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The Bottom Line
Should you see it?
Naive and predictable, the film takes a simplistic view of a hugely convoluted issue and makes mince meat of it for its own agenda.
If the point of Won't Back Down
was to take a polarizing, immensely complicated issue and make it black and white, bravo! Success! Billed as a prospective Oscar contender (what Viola Davis
film isn't?) Won't Back Down
is barely suited for movie of the week status. Which by the way, used to be the platform for naive, topical issue films starring someone off the B-list. This film will be released nationwide due to an impressive cast, but don't be fooled, it's a TV movie at best.
keeps getting these roles as a hard luck mother because she's so good at it. She is again here, the film is fueled by her wide-eyed intensity in the face of injustice and her cuddly warmth in scenes with her daughter. Nobody hugs like Gyllenhaal. She plays Jamie Fitzpatrick, a single mom in Pittsburgh who works two jobs and becomes appalled when her little girl, Malia (Emily Alyn Lind
), still can't read despite her third grade status. The first real scene in the movie shows her teacher texting at her desk while the kids play video games and goof off. The movie is not subtle, and neither is Jamie.
She finds her cause when she learns about the "Fail Safe Law" whereby parents can "take over a school" if they collect enough signatures from parents and teachers and are approved by the school board. A "three to five year process" according to one administrator that is "impossible," but Jamie only has two months, and the movie only has two hours. Can you guess what happens?
As predictable as movies like these are, they still need to get to the happy ending. Jamie befriends Nona, a teacher at her daughter's school who also has a struggling child and is just as fed up with bad teachers and the bureaucratic, stagnant system. They team up to get the signatures, but Jamie takes time to fall for another teacher, Michael (Oscar Isaac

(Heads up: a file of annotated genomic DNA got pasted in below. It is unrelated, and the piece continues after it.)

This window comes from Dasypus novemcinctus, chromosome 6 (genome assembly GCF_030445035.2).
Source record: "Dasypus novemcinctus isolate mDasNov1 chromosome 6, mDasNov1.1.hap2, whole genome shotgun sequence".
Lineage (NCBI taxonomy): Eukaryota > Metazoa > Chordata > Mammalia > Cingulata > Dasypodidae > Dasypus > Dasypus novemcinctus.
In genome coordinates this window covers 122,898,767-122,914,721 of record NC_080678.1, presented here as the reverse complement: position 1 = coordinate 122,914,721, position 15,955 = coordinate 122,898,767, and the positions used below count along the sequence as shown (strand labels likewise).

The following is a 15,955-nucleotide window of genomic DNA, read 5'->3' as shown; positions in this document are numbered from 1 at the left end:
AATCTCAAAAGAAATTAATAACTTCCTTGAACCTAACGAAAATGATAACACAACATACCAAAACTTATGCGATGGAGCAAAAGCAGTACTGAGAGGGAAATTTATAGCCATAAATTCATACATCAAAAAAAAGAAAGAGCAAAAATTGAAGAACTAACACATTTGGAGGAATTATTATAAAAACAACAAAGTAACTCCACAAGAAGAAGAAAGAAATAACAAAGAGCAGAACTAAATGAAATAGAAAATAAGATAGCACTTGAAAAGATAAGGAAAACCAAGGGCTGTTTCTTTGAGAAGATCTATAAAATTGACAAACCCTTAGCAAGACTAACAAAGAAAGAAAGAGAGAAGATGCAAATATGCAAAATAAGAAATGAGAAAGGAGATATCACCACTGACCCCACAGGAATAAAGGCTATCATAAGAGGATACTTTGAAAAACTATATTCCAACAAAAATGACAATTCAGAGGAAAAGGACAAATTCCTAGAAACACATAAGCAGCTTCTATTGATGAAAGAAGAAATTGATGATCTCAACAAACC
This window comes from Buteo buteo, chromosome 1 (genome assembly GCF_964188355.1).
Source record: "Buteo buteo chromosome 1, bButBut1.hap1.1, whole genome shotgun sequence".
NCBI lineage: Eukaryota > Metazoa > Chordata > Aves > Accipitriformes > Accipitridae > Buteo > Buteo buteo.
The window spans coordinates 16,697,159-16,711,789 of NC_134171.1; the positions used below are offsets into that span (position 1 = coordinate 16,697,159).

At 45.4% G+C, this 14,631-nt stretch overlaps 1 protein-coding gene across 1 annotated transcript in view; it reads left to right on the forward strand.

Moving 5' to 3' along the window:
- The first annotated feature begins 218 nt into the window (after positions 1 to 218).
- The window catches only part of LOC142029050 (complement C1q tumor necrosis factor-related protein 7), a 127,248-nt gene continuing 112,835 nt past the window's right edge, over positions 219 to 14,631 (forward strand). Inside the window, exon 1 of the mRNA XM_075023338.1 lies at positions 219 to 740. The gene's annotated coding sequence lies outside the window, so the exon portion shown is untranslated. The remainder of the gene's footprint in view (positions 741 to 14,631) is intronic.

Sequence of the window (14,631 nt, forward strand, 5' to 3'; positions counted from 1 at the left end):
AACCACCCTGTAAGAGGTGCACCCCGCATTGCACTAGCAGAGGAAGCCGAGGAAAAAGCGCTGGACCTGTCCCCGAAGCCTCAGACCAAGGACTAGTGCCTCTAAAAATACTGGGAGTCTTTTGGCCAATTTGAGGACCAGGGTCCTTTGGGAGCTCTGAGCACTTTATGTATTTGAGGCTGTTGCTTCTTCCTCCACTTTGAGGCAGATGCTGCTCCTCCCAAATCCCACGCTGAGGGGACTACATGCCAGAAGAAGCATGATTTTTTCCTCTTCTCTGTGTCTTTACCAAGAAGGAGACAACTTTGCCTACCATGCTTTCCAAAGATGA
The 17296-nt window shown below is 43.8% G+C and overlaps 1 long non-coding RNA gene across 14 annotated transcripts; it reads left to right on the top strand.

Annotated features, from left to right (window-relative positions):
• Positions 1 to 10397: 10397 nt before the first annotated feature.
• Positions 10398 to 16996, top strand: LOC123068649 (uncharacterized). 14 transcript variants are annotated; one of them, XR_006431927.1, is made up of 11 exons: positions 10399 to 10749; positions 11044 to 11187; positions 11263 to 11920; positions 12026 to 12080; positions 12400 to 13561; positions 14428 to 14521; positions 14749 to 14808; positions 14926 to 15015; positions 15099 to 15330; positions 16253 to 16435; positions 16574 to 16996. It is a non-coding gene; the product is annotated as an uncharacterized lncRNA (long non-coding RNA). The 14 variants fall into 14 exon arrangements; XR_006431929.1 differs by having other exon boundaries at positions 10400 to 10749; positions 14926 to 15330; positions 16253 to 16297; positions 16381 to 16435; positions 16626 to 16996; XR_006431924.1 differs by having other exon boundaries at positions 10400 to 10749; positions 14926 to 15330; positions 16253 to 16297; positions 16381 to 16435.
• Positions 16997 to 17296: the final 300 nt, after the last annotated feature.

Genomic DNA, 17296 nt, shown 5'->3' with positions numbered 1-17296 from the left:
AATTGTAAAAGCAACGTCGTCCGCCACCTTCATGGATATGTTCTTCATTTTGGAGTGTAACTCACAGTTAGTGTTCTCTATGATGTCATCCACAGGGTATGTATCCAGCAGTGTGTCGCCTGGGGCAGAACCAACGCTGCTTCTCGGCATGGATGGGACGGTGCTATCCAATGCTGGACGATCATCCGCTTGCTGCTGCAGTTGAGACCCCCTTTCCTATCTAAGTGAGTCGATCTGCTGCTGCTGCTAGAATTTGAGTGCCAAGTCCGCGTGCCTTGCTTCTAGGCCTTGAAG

), who seems content babysitting every night while Jamie works. The one refreshing thing about Won't Back Down
is women run the show while men take a back seat and watch from the sidelines. It's just as duplicitous as the reverse, but at least women have a voice here.
Education reform is a polarizing issue these days and Won't Back Down
fictionally parallels what last year's documentary Waiting for Superman
did: It blames teacher unions across the board for students' classroom struggles. Won't Back Down
is partially funded by Walden Media which also produced Waiting for Superman
. So, while the movie purports to be "based on true events," it's really pure fiction driven by a political agenda (check out Julie Cavanagh's HuffPo piece for more
The education reform issue is a hugely complicated topic that shouldn't be trivilaized by Hollywood, but that's what Hollywood tends to do. Sometimes it succeeds, creating a microcosm of Civil Rights struggles, for example (as in To Kill a Mockingbird
), but it just as often fails (as in The Help
), and that irresonsibility is a disservice to theater-going Americans who are already largely misinformed by the media in general (nevermind fictional works of film or television).
But, politics aside, Won't Back Down
doesn't succeed as a film either. Veracity is trampled by the film's clunky narrative which eschews all the reasons the Fail Safe Act won't work in favor of moving the plot forward. The obstacles the two heroines face disappear just as quick as they emerge, and the mother/daughter relationship between Jamie and Malia, so prominent at the beginning of the film, disappears by the second act.
The film is rife with weaknesses: cliches and scene-appropriate songs. "Change the school, you change the neighborhood." Nona tells a concerned parent. While "Learning to Fly," by Tom Petty blares over the film's big awareness scene when all the parents march on the school in gag-inducing harmony. Even Gandhi is quoted. The script is as taped together and flimsy as the film's attempt at relevancy.
Gyllenhaal and Davis are both fantastic actresses. They're great together when they share screen time and are both very believeable as vulnerable mothers with everywoman problems. Their performances are strong and save the film from straight-to-DVD status, but that doesn't mean the movie is worth considering from a thinking person's standpoint. The issues are too big for this film.
See more photos of Maggie Gyllenhaal here: